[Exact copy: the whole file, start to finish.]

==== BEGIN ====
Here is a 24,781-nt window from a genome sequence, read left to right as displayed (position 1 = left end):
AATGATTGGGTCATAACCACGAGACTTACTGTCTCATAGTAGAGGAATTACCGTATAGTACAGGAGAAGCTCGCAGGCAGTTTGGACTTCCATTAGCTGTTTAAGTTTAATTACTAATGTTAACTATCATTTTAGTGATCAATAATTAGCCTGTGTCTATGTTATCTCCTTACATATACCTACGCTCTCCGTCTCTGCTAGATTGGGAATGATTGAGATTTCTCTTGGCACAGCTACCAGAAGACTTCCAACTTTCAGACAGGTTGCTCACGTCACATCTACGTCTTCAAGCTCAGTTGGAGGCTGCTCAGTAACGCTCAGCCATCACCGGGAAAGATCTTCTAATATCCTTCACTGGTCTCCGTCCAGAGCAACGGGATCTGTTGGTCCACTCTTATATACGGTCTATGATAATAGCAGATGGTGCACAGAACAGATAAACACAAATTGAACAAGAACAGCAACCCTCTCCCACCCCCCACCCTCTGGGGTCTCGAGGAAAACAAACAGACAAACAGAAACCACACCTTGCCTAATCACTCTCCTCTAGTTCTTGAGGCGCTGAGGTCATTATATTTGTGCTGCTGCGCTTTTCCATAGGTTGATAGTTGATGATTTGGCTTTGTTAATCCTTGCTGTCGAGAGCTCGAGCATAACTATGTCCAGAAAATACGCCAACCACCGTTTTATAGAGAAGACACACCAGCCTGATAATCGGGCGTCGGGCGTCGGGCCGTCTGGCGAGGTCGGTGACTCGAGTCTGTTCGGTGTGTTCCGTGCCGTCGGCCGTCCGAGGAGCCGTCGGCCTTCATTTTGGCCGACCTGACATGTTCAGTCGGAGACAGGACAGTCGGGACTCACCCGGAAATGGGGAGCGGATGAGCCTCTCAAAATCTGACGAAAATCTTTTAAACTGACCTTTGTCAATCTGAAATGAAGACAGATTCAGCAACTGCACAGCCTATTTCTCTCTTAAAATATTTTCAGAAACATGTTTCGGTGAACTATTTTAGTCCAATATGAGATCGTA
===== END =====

Here is a 24,781-nt window from a genome sequence, read left to right as displayed (position 1 = left end):
AATGATTGGGTCATAACCACGAGACTTACTGTCTCATAGTAGAGGAATTACCGTATAGTACAGGAGAAGCTCGCAGGCAGTTTGGACTTCCATTAGCTGTTTAAGTTTAATTACTAATGTTAACTATCATTTTAGTGATCAATAATTAGCCTGTGTCTATGTTATCTCCTTACATATACCTACGCTCTCCGTCTCTGCTAGATTGGGAATGATTGAGATTTCTCTTGGCACAGCTACCAGAAGACTTCCAACTTTCAGACAGGTTGCTCACGTCACATCTACGTCTTCAAGCTCAGTTGGAGGCTGCTCAGTAACGCTCAGCCATCACCGGGAAAGATCTTCTAATATCCTTCACTGGTCTCCGTCCAGAGCAACGGGATCTGTTGGTCCACTCTTATATACGGTCTATGATAATAGCAGATGGTGCACAGAACAGATAAACACAAATTGAACAAGAACAGCAACCCTCTCCCACCCCCCACCCTCTGGGGTCTCGAGGAAAACAAACAGACAAACAGAAACCACACCTTGCCTAATCACTCTCCTCTAGTTCTTGAGGCGCTGAGGTCATTATATTTGTGCTGCTGCGCTTTTCCATAGGTTGATAGTTGATGATTTGGCTTTGTTAATCCTTGCTGTCGAGAGCTCGAGCATAACTATGTCCAGAAAATACGCCAACCACCGTTTTATAGAGAAGACACACCAGCCTGATAATCGGGCGTCGGGCGTCGGGCCGTCTGGCGAGGTCGGTGACTCGAGTCTGTTCGGTGTGTTCCGTGCCGTCGGCCGTCCGAGGAGCCGTCGGCCTTCATTTTGGCCGACCTGACATGTTCAGTCGGAGACAGGACAGTCGGGACTCACCCGGAAATGGGGAGCGGATGAGCCTCTCAAAATCTGACGAAAATCTTTTAAACTGACCTTTGTCAATCTGAAATGAAGACAGATTCAGCAACTGCACAGCCTATTTCTCTCTTAAAATATTTTCAGAAACATGTTTCGGTGAACTATTTTAGTCCAATATGAGATCGTA